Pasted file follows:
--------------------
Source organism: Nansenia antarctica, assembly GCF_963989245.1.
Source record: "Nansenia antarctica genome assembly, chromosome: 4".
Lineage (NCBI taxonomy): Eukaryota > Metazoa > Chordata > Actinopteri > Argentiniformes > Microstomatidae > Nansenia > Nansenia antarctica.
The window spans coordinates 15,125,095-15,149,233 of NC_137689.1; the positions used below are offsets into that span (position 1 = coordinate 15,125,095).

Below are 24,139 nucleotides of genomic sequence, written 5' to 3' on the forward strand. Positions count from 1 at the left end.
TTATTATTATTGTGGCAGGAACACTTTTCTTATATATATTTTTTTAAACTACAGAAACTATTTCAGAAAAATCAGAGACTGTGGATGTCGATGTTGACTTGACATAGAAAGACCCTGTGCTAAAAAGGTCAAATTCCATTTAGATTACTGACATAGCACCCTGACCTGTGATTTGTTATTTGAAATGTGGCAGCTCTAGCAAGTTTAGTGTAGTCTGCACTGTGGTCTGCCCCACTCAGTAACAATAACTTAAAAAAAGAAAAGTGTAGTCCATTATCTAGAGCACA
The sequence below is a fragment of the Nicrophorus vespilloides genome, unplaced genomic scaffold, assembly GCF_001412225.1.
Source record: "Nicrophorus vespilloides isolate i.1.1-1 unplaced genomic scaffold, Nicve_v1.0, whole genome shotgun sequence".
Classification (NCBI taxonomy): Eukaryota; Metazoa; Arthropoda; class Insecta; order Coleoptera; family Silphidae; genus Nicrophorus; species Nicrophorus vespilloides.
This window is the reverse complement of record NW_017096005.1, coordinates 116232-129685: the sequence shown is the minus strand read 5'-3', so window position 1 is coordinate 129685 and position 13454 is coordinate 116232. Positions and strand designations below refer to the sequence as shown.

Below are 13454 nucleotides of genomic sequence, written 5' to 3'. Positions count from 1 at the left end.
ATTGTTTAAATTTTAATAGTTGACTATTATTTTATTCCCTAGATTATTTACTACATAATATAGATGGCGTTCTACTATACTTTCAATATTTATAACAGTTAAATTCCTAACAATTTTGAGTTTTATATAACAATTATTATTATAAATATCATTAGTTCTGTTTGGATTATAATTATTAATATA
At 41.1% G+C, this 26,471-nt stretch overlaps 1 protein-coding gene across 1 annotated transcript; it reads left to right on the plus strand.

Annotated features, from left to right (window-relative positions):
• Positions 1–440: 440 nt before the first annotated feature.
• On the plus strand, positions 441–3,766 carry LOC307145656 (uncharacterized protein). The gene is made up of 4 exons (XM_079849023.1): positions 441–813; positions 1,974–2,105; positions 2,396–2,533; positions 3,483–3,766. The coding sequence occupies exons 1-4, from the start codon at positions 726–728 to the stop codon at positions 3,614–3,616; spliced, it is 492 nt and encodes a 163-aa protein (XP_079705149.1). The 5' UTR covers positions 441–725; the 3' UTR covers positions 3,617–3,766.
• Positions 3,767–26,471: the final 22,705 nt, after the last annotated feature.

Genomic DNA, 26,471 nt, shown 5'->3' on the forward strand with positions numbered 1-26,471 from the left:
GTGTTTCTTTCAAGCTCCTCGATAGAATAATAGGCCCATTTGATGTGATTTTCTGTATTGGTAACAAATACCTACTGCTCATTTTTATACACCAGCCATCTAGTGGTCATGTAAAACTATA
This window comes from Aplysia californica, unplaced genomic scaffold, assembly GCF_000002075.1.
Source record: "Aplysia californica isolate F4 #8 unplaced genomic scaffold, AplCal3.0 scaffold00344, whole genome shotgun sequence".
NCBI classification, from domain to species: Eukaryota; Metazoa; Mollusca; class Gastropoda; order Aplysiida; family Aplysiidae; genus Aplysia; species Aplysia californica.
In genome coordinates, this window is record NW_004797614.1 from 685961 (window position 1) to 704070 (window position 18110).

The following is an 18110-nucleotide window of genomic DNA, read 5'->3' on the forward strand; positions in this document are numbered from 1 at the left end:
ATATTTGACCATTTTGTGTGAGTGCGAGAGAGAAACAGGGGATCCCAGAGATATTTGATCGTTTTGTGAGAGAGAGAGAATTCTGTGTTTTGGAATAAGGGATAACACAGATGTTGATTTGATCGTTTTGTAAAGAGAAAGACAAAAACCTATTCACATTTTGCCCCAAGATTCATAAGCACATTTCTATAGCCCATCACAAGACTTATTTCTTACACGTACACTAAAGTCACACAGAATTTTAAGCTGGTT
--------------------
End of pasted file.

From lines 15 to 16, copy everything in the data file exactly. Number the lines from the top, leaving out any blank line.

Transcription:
• Positions 1–440: 440 nt before the first annotated feature.
• On the plus strand, positions 441–3,766 carry LOC307145656 (uncharacterized protein). The gene is made up of 4 exons (XM_079849023.1): positions 441–813; positions 1,974–2,105; positions 2,396–2,533; positions 3,483–3,766. The coding sequence occupies exons 1-4, from the start codon at positions 726–728 to the stop codon at positions 3,614–3,616; spliced, it is 492 nt and encodes a 163-aa protein (XP_079705149.1). The 5' UTR covers positions 441–725; the 3' UTR covers positions 3,617–3,766.